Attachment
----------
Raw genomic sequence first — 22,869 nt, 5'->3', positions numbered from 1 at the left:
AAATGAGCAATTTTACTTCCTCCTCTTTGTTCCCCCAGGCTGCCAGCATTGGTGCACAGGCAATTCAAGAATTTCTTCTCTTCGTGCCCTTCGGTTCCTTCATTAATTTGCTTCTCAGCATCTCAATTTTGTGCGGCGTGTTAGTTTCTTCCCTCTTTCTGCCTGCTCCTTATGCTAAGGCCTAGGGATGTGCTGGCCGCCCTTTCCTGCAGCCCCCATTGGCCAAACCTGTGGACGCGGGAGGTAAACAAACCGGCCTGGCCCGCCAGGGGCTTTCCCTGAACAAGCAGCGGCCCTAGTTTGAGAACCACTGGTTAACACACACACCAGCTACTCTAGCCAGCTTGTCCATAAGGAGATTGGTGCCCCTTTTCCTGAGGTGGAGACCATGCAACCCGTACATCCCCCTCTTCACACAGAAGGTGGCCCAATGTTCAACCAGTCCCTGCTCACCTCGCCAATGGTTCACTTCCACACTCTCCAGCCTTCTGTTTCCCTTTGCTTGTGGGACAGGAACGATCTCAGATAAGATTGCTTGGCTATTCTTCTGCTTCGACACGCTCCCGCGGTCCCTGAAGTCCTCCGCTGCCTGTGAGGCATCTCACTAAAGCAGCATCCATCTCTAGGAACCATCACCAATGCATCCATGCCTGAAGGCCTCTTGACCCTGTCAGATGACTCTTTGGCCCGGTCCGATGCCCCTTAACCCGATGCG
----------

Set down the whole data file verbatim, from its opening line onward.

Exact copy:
Raw genomic sequence first — 22,869 nt, 5'->3', positions numbered from 1 at the left:
AAATGAGCAATTTTACTTCCTCCTCTTTGTTCCCCCAGGCTGCCAGCATTGGTGCACAGGCAATTCAAGAATTTCTTCTCTTCGTGCCCTTCGGTTCCTTCATTAATTTGCTTCTCAGCATCTCAATTTTGTGCGGCGTGTTAGTTTCTTCCCTCTTTCTGCCTGCTCCTTATGCTAAGGCCTAGGGATGTGCTGGCCGCCCTTTCCTGCAGCCCCCATTGGCCAAACCTGTGGACGCGGGAGGTAAACAAACCGGCCTGGCCCGCCAGGGGCTTTCCCTGAACAAGCAGCGGCCCTAGTTTGAGAACCACTGGTTAACACACACACCAGCTACTCTAGCCAGCTTGTCCATAAGGAGATTGGTGCCCCTTTTCCTGAGGTGGAGACCATGCAACCCGTACATCCCCCTCTTCACACAGAAGGTGGCCCAATGTTCAACCAGTCCCTGCTCACCTCGCCAATGGTTCACTTCCACACTCTCCAGCCTTCTGTTTCCCTTTGCTTGTGGGACAGGAACGATCTCAGATAAGATTGCTTGGCTATTCTTCTGCTTCGACACGCTCCCGCGGTCCCTGAAGTCCTCCGCTGCCTGTGAGGCATCTCACTAAAGCAGCATCCATCTCTAGGAACCATCACCAATGCATCCATGCCTGAAGGCCTCTTGACCCTGTCAGATGACTCTTTGGCCCGGTCCGATGCCCCTTAACCCGATGCG